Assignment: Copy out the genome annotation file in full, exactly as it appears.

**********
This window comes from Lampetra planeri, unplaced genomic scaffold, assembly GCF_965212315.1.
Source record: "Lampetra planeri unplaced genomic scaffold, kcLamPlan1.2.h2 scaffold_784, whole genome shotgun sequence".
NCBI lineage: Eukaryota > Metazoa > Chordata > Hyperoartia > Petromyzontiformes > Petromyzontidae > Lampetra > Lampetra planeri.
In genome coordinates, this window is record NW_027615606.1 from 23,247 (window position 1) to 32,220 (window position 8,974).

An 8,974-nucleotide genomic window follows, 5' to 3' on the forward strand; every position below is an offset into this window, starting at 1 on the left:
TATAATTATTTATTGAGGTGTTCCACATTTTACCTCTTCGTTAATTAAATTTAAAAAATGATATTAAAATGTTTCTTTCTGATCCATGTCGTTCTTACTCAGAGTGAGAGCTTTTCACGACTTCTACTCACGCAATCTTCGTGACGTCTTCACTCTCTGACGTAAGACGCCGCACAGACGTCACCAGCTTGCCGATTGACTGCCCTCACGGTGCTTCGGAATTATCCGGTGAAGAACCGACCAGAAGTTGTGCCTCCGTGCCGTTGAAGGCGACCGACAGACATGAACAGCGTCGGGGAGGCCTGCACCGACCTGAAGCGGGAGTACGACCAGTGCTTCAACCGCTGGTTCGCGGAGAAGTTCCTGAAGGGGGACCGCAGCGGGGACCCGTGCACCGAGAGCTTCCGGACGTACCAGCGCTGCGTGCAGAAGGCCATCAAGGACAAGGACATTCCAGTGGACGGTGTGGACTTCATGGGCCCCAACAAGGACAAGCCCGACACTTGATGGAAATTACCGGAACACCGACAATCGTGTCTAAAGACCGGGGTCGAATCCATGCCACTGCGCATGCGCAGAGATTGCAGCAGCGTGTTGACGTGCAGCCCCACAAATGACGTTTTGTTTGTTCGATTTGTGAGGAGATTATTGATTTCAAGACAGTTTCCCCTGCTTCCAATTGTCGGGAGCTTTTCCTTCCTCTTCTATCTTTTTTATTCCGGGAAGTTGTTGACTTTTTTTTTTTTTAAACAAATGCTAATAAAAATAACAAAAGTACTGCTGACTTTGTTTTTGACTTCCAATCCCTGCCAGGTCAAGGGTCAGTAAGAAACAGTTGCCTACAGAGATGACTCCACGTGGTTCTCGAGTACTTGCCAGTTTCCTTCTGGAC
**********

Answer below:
This window comes from Lampetra planeri, unplaced genomic scaffold, assembly GCF_965212315.1.
Source record: "Lampetra planeri unplaced genomic scaffold, kcLamPlan1.2.h2 scaffold_784, whole genome shotgun sequence".
NCBI lineage: Eukaryota > Metazoa > Chordata > Hyperoartia > Petromyzontiformes > Petromyzontidae > Lampetra > Lampetra planeri.
In genome coordinates, this window is record NW_027615606.1 from 23,247 (window position 1) to 32,220 (window position 8,974).

An 8,974-nucleotide genomic window follows, 5' to 3' on the forward strand; every position below is an offset into this window, starting at 1 on the left:
TATAATTATTTATTGAGGTGTTCCACATTTTACCTCTTCGTTAATTAAATTTAAAAAATGATATTAAAATGTTTCTTTCTGATCCATGTCGTTCTTACTCAGAGTGAGAGCTTTTCACGACTTCTACTCACGCAATCTTCGTGACGTCTTCACTCTCTGACGTAAGACGCCGCACAGACGTCACCAGCTTGCCGATTGACTGCCCTCACGGTGCTTCGGAATTATCCGGTGAAGAACCGACCAGAAGTTGTGCCTCCGTGCCGTTGAAGGCGACCGACAGACATGAACAGCGTCGGGGAGGCCTGCACCGACCTGAAGCGGGAGTACGACCAGTGCTTCAACCGCTGGTTCGCGGAGAAGTTCCTGAAGGGGGACCGCAGCGGGGACCCGTGCACCGAGAGCTTCCGGACGTACCAGCGCTGCGTGCAGAAGGCCATCAAGGACAAGGACATTCCAGTGGACGGTGTGGACTTCATGGGCCCCAACAAGGACAAGCCCGACACTTGATGGAAATTACCGGAACACCGACAATCGTGTCTAAAGACCGGGGTCGAATCCATGCCACTGCGCATGCGCAGAGATTGCAGCAGCGTGTTGACGTGCAGCCCCACAAATGACGTTTTGTTTGTTCGATTTGTGAGGAGATTATTGATTTCAAGACAGTTTCCCCTGCTTCCAATTGTCGGGAGCTTTTCCTTCCTCTTCTATCTTTTTTATTCCGGGAAGTTGTTGACTTTTTTTTTTTTTAAACAAATGCTAATAAAAATAACAAAAGTACTGCTGACTTTGTTTTTGACTTCCAATCCCTGCCAGGTCAAGGGTCAGTAAGAAACAGTTGCCTACAGAGATGACTCCACGTGGTTCTCGAGTACTTGCCAGTTTCCTTCTGGAC